Leaving pets out of evacuation plans can put pets, pet owners, and first responders in danger. Even if you try to create a safe place for them, pets left behind during a disaster are likely to be injured, lost, or worse. Be prepared by making a plan and fixing a disaster kit for your pet. Below is what the CDC recommends as an ideal emergency preparedness kit for your pet.

Documents

  • Photocopied veterinary records

  • Rabies certificate

  • Vaccinations

  • Medical summary

  • Prescriptions for medications

  • Most recent heartworm test result (dogs)

  • Most recent FeLV/FIV test result (cats)

  • Photocopied registration information (ex: proof of ownership or adoption records)

  • Pet description(s) (ex: breed, sex, color, weight)

  • Recent photographs of each of your pets

  • Waterproof container for documents

  • Microchip information (ex: microchip number, name, and number of the microchip company)

  • Your contact information (phone numbers and addresses for your family and friends or relatives you may be staying with)

  • Pet Boarding Instructions

Water, Food, Medications

  • 2-week supply of food for each animal stored in waterproof containers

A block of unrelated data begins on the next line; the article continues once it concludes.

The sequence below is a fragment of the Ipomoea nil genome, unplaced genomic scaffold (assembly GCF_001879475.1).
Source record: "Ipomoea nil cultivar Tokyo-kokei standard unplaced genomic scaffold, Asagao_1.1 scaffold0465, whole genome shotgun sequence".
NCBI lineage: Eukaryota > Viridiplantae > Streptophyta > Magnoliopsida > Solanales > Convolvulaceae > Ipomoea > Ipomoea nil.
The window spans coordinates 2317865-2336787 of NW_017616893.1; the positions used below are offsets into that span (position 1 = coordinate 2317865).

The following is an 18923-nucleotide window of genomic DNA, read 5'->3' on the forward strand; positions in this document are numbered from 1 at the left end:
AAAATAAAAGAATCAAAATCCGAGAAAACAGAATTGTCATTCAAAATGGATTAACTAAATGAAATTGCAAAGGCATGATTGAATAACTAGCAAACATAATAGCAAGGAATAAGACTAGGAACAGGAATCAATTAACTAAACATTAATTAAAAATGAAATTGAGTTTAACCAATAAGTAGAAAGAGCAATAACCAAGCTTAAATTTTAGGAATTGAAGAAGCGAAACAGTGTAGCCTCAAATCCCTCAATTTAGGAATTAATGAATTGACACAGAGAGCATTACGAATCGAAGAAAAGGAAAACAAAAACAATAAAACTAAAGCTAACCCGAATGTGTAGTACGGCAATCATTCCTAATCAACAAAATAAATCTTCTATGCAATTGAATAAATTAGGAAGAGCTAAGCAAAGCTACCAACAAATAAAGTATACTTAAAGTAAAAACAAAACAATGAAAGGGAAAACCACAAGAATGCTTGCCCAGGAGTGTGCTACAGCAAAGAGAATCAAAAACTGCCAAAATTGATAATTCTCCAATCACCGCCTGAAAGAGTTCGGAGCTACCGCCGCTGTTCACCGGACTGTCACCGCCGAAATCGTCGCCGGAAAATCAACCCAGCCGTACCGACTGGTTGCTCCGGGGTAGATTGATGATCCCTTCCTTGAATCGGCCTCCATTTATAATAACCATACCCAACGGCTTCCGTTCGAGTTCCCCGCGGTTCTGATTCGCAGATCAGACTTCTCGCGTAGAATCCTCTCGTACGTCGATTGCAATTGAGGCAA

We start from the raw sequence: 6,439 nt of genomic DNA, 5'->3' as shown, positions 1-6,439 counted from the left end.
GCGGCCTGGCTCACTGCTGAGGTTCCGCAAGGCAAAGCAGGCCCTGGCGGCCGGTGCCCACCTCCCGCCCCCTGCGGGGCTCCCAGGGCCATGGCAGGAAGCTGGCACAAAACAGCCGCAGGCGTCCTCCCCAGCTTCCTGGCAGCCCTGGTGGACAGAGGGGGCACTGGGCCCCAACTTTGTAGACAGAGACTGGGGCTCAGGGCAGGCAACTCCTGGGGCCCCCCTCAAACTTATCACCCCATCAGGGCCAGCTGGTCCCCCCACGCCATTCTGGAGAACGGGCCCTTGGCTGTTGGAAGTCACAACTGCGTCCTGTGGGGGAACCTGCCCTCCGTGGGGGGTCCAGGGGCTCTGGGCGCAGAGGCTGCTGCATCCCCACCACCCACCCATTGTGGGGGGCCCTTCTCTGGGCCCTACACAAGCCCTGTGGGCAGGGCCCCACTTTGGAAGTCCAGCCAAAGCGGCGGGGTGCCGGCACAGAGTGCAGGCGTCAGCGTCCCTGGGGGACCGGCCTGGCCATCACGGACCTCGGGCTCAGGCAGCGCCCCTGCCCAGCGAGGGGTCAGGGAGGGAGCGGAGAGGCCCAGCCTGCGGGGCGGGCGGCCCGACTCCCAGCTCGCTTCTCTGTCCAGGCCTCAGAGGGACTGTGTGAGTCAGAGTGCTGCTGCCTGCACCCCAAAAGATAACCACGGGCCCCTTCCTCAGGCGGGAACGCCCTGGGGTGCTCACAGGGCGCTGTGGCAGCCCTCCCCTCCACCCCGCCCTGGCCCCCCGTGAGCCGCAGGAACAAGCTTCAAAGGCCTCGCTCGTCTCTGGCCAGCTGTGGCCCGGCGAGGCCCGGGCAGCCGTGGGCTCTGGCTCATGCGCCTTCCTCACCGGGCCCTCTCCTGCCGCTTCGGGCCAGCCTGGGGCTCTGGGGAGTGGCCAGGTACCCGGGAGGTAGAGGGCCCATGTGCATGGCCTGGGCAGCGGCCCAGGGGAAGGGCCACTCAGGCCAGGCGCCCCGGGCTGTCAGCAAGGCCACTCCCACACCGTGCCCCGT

• 2-week supply of water for each animal

  • Non-spill food and water dishes

  • Manual can opener

  • Feeding instructions for each animal

  • 2-week supply of any medications (if applicable)

  • Medication instructions (if applicable)

  • 1-month supply of flea, tick, and heartworm preventative

Other Supplies

  • Leash, collar with ID, and harness

  • Litter and litter box (cats)

  • Toys

  • Appropriate-sized pet carrier with bedding, blanket, or towel

  • Pet first aid book and first aid kit

  • Cleaning supplies for accidents (paper towels, plastic bags, disinfectant)

What Do You Do If You Run Out of Pet Emergency Supplies?

In the scenario that you ran out of supplies during an emergency for your pet, there are few things you can do. You can reach out to other pet owners to see if they have anything they can spare. If they don’t, but you can safely go to a store to get them supplies, consider that option as well.

 

On the off chance that it’s not safe to go outside, you can prepare some of their food for the time being. Try coming up with a list that’s safe for your pet to consume, and make them a little meal as you would normally. As long as it’s a way for them to eat and get through it, it should work out well.

How Do You Evacuate With a Pet?

Many varying emergency settings can affect what you do evacuation-wise with your pet. The main rule to follow is if it’s not safe for you, it’s not safe for your pet. 

 

A leash and crate are the two best ways to evacuate your pet safely, so they don’t get away from you. Be sure to reach out to your vet, boarding facilities, animal shelters, family, or friends for specifics on what you should do during the emergency.

Want to Learn More About Pet Emergency Preparedness?

If you hope to learn more about pet emergency preparedness, contact or visit us at Gateway Veterinary Centre! We can give you details related to emergency scenarios, advise you accordingly, and offer plenty of other veterinarian services. Please get in touch if you need more advice regarding specific products, services, or anything your pet needs!